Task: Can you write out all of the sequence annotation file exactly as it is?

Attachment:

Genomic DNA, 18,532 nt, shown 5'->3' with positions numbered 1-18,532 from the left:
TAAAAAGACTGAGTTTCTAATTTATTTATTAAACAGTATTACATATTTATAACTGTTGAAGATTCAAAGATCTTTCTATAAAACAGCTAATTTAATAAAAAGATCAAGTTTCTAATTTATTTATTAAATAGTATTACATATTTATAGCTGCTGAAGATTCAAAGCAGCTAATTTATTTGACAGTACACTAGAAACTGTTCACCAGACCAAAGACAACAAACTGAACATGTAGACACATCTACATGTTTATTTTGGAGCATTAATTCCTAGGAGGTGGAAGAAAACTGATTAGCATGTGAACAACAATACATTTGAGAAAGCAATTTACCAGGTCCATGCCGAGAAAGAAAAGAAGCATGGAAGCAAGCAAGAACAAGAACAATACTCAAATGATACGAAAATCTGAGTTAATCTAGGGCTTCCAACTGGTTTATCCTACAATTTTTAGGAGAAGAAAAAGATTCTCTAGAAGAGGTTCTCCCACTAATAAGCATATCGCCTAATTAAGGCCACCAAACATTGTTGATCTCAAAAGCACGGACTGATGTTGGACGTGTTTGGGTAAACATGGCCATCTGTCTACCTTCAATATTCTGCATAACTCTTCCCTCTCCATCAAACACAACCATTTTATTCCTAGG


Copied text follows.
Genomic DNA, 18,532 nt, shown 5'->3' with positions numbered 1-18,532 from the left:
TAAAAAGACTGAGTTTCTAATTTATTTATTAAACAGTATTACATATTTATAACTGTTGAAGATTCAAAGATCTTTCTATAAAACAGCTAATTTAATAAAAAGATCAAGTTTCTAATTTATTTATTAAATAGTATTACATATTTATAGCTGCTGAAGATTCAAAGCAGCTAATTTATTTGACAGTACACTAGAAACTGTTCACCAGACCAAAGACAACAAACTGAACATGTAGACACATCTACATGTTTATTTTGGAGCATTAATTCCTAGGAGGTGGAAGAAAACTGATTAGCATGTGAACAACAATACATTTGAGAAAGCAATTTACCAGGTCCATGCCGAGAAAGAAAAGAAGCATGGAAGCAAGCAAGAACAAGAACAATACTCAAATGATACGAAAATCTGAGTTAATCTAGGGCTTCCAACTGGTTTATCCTACAATTTTTAGGAGAAGAAAAAGATTCTCTAGAAGAGGTTCTCCCACTAATAAGCATATCGCCTAATTAAGGCCACCAAACATTGTTGATCTCAAAAGCACGGACTGATGTTGGACGTGTTTGGGTAAACATGGCCATCTGTCTACCTTCAATATTCTGCATAACTCTTCCCTCTCCATCAAACACAACCATTTTATTCCTAGG